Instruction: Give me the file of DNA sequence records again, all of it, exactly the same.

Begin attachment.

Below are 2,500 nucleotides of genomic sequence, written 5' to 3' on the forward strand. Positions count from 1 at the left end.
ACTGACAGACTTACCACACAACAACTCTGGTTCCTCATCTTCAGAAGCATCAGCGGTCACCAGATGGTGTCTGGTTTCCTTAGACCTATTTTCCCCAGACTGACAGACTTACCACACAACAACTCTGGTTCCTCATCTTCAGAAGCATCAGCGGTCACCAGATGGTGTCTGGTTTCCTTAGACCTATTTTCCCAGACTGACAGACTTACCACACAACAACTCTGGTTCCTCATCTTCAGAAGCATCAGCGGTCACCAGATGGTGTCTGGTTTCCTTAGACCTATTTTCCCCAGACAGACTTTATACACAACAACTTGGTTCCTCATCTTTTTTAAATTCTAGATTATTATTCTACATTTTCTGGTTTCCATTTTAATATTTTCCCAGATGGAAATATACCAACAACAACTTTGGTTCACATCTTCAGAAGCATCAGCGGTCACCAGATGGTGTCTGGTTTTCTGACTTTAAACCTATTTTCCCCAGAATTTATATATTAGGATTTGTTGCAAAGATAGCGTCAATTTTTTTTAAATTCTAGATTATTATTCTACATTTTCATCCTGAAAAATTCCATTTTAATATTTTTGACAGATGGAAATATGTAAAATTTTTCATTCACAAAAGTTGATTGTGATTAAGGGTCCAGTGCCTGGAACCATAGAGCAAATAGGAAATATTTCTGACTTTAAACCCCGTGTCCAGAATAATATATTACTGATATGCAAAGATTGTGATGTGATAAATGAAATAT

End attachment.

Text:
Below are 2,500 nucleotides of genomic sequence, written 5' to 3' on the forward strand. Positions count from 1 at the left end.
ACTGACAGACTTACCACACAACAACTCTGGTTCCTCATCTTCAGAAGCATCAGCGGTCACCAGATGGTGTCTGGTTTCCTTAGACCTATTTTCCCCAGACTGACAGACTTACCACACAACAACTCTGGTTCCTCATCTTCAGAAGCATCAGCGGTCACCAGATGGTGTCTGGTTTCCTTAGACCTATTTTCCCAGACTGACAGACTTACCACACAACAACTCTGGTTCCTCATCTTCAGAAGCATCAGCGGTCACCAGATGGTGTCTGGTTTCCTTAGACCTATTTTCCCCAGACAGACTTTATACACAACAACTTGGTTCCTCATCTTTTTTAAATTCTAGATTATTATTCTACATTTTCTGGTTTCCATTTTAATATTTTCCCAGATGGAAATATACCAACAACAACTTTGGTTCACATCTTCAGAAGCATCAGCGGTCACCAGATGGTGTCTGGTTTTCTGACTTTAAACCTATTTTCCCCAGAATTTATATATTAGGATTTGTTGCAAAGATAGCGTCAATTTTTTTTAAATTCTAGATTATTATTCTACATTTTCATCCTGAAAAATTCCATTTTAATATTTTTGACAGATGGAAATATGTAAAATTTTTCATTCACAAAAGTTGATTGTGATTAAGGGTCCAGTGCCTGGAACCATAGAGCAAATAGGAAATATTTCTGACTTTAAACCCCGTGTCCAGAATAATATATTACTGATATGCAAAGATTGTGATGTGATAAATGAAATAT